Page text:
After going virtual last year due to the pandemic, NeoCon was back in full swing in 2021, and several new trends—along with fresh twists on existing movements—in commercial interior design were on display in Chicago. Experts in new design directions at Interface took note. Nine new trends stood out.
Curves, curves, curves.
Among the clearest design motifs that dominated show spaces this year were flowing lines and curvilinear forms that can be used to add a sense of softness and new dimension to healthcare and office spaces. “Rounded archways, curved sofas, chairs with rounded backs, and oval benches and coffee tables continued to be prevalent as they have been in the recent past,” says Katherine Cohen, manager of visual merchandising and photography for Interface. “The use of curves in wall graphics and circular or organic amoeba-shaped rugs contributed to this trend,” says Andy Porter, custom design manager at Interface, who notes that the FLOR® brand’s Lunaire™ rug reflects this emphasis on curves and that Interface’s modular products can be custom cut with rounded lines to respond to this design direction.
Accent on comfort.
The curved lines and forms seen throughout the show reflect the broader trend in commercial spaces toward a sense of residential comfort. “One of the most interesting introductions to market this year was a lightweight Pod Tent from Steelcase that’s made of a durable fabric with aluminum framing and comes in different sizes,” says Porter. “These privacy pods offer a sense of visual separation in open workspaces that workers are likely to appreciate after spending so much time at home during the pandemic—in areas with a lot of visual noise, they bring a welcome respite, a bit of comfort.” He also noted that a change in modular carpets within such comfort zones can enhance distinctly defined areas like these. “The tents add definition to open spaces with enclosures that aren’t cubicles and don’t really feel like barriers, but instead are well-designed, inviting, and fun and offer a place to camp out,” adds Cohen.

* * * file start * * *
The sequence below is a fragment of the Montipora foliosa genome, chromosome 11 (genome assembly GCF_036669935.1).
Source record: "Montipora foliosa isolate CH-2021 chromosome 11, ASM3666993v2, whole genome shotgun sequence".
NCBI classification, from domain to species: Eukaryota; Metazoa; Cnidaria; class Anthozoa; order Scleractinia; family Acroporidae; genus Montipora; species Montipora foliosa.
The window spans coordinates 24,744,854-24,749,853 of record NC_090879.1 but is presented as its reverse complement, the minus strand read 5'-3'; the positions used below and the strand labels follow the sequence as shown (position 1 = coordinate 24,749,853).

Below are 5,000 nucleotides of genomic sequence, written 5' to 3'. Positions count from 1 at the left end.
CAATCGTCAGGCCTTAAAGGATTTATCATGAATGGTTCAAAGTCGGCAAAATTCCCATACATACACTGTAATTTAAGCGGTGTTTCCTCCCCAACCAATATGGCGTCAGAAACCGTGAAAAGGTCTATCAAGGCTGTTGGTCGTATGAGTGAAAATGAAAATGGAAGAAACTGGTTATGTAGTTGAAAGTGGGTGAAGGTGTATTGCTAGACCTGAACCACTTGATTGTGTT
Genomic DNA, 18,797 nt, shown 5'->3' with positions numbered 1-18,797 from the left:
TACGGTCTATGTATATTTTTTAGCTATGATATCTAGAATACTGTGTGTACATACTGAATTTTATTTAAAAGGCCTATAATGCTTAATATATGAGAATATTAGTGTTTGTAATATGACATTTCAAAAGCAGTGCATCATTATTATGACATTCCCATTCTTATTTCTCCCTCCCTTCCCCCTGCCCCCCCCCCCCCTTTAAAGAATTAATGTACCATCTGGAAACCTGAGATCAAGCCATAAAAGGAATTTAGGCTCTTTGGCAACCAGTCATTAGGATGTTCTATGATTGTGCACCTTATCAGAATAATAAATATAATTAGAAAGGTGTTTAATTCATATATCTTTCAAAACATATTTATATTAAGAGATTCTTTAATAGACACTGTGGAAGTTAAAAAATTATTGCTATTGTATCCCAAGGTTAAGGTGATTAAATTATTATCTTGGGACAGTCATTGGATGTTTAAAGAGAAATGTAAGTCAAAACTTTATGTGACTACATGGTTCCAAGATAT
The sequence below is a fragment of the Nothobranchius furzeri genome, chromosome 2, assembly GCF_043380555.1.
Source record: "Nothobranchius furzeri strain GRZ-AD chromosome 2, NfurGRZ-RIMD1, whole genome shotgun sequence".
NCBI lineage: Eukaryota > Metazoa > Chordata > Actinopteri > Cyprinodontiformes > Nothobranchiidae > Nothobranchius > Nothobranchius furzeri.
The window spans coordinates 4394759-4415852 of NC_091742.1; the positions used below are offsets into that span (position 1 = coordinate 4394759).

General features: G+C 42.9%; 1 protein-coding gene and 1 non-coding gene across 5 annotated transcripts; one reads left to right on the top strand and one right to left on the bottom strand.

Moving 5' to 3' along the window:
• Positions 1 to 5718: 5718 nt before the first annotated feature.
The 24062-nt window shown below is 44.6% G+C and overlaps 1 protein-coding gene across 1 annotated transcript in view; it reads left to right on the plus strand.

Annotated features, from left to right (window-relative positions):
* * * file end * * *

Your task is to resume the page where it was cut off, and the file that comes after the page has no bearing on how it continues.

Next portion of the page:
Warm, complex colors and pared-back palettes.
In keeping with the movement toward comfort, a fresh wave of complex colors in soft shades are poised to add extra warmth to a variety of indoor environments. “The mix of colors we saw came off as what I would call a ‘desert palette,’” says Cohen. “While oatmeal-colored linens used to reign supreme as the go-to-neutral shade, warm terracotta or salmon tones are replacing oatmeal as new “neutrals” for upholstery.” Porter also points to a new family of greens—“mint, bayleaf, and rich zucchini tones”—as an emerging color shift. Cohen concurs and predicts that the various pale greens, reminiscent of Sherwin Williams’s Evergreen Fog color, will likely have a big moment next year. She also saw quite a few hints of soft lavender. “Purple is being forecast as a fresh color in fashion and interior design next year, and there was a toe-dip into this trend with lilac hues so pale they were almost white,” she says, noting that many of the newer colors were presented as “monochromatic blends of shades of a color like celery along with mint, forest green, and emerald, or salmon, blush, and rust.” Among the many Interface products that echo these color trends are Panola Mountain™ from the new Granite Mountain™ collection in the Green Lichen, Blush Lichen, and Rust Lichen colorways, which mix several shades of a hue in one pattern, as well as the Up At Dawn™ pattern in the Rhodium colorway from the new Rising Signs™ collection or FLOR’s You’re So Vein™ pattern in Spice Silver.
An emphasis on mobility and resilience.